For most of us, the idea of retirement sounds fabulous. More time to spend on the golf course, no more hectic schedules to keep track of, and no more of those pesky after-hours emergency calls for work-related problems to deal with. Ah, it just sounds perfect…right?
…But, its not all its cracked up to be. Sure, retirement may seem like a great milestone in the golden years of your life. And yes, it would supply you with ample time for exploring hobbies and traveling–it’s just that many newly-retired physicians quickly realize that it’s not easy to hangup the white coat for good after all.
Shortly after the “honeymoon” phase of retirement has ended, it begins to dawn on the retired doctor that they feel like something is missing. Especially for those who opt for an earlier than planned retirement due to unforeseen circumstances, like sudden personal health issues. But, when the initial grandeur of sleeping-in fades away and you suddenly find yourself with a critical case of cabin-fever, its time to maybe rethink your retirement decision. For many medical professionals, they want to give up working their full-time gigs, but do not want to completely give up being a doctor.
Reasons why physicians go back to work:
- Financial reasons- We all know retirement is not what it used to be. Many physicians discover that their retirement income cannot sustain their lifestyles. Taxes in certain states can also deduct much of the income for retired physicians. For this reason, some decide to return to the office. (TIP: Before officially retiring, make sure you project your financial needs up until the age 100 to avoid issues like this.)
- Boredom- Suddenly faced with an abundance of time is a completely different lifestyle. After decades in a high-energy work structure, it can be a shock to find yourself suddenly struggling just watching the clock tick slowly.
- Emotional reasons- Physicians struggle with the inner-turmoil in their heads when they retire; feeling like they’ve abandoned their visions.
- Retirement is not for everyone- Society plus the thought that “we need to retire” in our heads. This is not true. If you’re happy, healthy, and still successfully treating patients you don’t need to stop just because you can. Sure, you may be financially well-off enough to just stop working. But, if practicing medicine is what you live for, why give it up?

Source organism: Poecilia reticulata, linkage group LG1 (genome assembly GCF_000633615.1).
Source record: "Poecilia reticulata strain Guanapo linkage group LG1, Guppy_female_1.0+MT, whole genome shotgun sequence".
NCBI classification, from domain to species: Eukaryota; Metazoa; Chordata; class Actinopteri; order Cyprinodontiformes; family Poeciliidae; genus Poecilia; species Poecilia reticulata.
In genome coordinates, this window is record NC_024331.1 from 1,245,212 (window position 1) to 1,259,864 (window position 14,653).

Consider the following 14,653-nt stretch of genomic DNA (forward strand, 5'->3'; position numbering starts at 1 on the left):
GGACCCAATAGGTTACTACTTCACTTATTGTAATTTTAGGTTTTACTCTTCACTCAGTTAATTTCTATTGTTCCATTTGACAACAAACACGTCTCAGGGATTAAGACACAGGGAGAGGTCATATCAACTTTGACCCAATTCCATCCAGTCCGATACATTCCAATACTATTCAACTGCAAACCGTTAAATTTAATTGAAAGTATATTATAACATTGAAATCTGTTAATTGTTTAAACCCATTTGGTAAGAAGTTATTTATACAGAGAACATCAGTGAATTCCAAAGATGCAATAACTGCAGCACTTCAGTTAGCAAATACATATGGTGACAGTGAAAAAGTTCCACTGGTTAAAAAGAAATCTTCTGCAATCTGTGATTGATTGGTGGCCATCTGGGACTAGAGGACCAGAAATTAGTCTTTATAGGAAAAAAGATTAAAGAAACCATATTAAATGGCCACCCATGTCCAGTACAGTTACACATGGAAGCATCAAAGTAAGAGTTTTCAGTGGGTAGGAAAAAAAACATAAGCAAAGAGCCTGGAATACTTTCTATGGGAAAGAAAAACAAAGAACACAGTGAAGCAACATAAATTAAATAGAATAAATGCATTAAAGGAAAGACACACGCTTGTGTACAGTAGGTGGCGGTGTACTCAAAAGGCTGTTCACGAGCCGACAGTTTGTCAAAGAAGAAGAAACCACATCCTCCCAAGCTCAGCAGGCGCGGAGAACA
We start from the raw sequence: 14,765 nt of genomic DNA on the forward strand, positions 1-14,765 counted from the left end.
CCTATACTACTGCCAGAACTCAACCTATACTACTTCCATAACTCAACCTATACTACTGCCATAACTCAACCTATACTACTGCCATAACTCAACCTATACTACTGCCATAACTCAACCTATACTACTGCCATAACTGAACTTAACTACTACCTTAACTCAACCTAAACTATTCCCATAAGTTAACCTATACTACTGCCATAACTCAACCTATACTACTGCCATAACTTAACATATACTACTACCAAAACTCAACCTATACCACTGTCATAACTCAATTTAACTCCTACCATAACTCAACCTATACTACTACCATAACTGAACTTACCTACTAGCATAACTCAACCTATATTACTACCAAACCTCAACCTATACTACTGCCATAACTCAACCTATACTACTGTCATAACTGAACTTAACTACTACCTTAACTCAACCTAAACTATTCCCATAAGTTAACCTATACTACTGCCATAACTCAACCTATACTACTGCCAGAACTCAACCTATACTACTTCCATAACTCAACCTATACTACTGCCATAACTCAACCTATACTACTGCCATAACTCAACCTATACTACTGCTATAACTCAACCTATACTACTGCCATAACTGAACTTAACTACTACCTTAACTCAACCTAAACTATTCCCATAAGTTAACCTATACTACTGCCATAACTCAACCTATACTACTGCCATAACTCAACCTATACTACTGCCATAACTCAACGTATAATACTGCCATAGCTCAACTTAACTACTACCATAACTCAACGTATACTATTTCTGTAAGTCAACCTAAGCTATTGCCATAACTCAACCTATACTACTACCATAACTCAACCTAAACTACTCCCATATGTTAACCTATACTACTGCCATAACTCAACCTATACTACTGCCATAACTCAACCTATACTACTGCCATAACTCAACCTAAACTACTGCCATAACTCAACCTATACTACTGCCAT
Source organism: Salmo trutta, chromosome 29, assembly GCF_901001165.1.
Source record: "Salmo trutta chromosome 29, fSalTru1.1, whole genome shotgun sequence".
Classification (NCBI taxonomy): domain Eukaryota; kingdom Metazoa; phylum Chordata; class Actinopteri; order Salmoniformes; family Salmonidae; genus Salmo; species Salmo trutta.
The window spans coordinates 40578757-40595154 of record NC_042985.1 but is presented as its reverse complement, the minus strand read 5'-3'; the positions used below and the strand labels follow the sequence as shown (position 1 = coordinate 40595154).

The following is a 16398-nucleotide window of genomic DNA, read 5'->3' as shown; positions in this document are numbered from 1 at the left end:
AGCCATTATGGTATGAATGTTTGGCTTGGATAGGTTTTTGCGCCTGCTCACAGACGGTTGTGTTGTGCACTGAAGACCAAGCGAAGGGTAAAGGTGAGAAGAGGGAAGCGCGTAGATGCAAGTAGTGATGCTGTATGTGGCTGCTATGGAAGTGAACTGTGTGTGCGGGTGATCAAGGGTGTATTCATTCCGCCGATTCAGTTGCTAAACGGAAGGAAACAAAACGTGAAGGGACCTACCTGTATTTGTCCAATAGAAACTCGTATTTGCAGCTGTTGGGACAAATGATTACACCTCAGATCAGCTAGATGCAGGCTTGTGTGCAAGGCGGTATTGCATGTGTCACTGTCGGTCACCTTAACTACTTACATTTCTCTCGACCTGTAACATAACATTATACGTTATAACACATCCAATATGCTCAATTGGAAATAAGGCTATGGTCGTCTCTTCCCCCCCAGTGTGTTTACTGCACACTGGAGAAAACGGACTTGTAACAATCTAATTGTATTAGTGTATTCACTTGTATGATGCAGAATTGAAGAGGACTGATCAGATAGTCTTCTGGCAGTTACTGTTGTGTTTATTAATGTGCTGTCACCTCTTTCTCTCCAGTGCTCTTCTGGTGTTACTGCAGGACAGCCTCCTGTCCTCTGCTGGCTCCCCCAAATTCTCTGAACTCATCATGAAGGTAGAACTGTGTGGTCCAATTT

- Teaching- Educating young people instead of working in a practice is a great alternative to completely throwing in the towel completely. Why not share your experience and expertise with students? Plus, its rewarding knowing you are still contributing to the field. The hours are easier, the workload stress is reduced and you still are working so you won’t be as bored as those who completely retire. Its a win-win.
- Part-time practice- Choosing to only practice part-time allows for doctors who are thinking about completely retiring to get a feel for it first. Working less may be the best choice for someone who bores easily but does not want to struggle with work. For example, if you have a mild health ailment like easily fatigued, part-time work allows for ample rest time to recover. Plus, its a great way to still be practicing your passion.
- Locum jobs– For many physicians that want to still practice, but don’t want to get tied down to the bureaucracy; many choose temporary travel positions. With this option they get to basically pick and choose where they want to go. It allows for older physicians to earn good money, travel and have the flexibility to only work short increments. Some doctors that come out of retirement decide to come back into the profession by taking on travel assignments every few months. If you’re someone that likes change, doing a few short assignments away from home a year might be the best alternative.
- Giving back to the community- Although volunteering is not a paid position, it still can be a great way to still continue helping others as a trained physician. You can still showcase your talents and be rewarded by making a difference in the community. Perhaps you can guest-speak at a university or volunteer to help the less fortunate.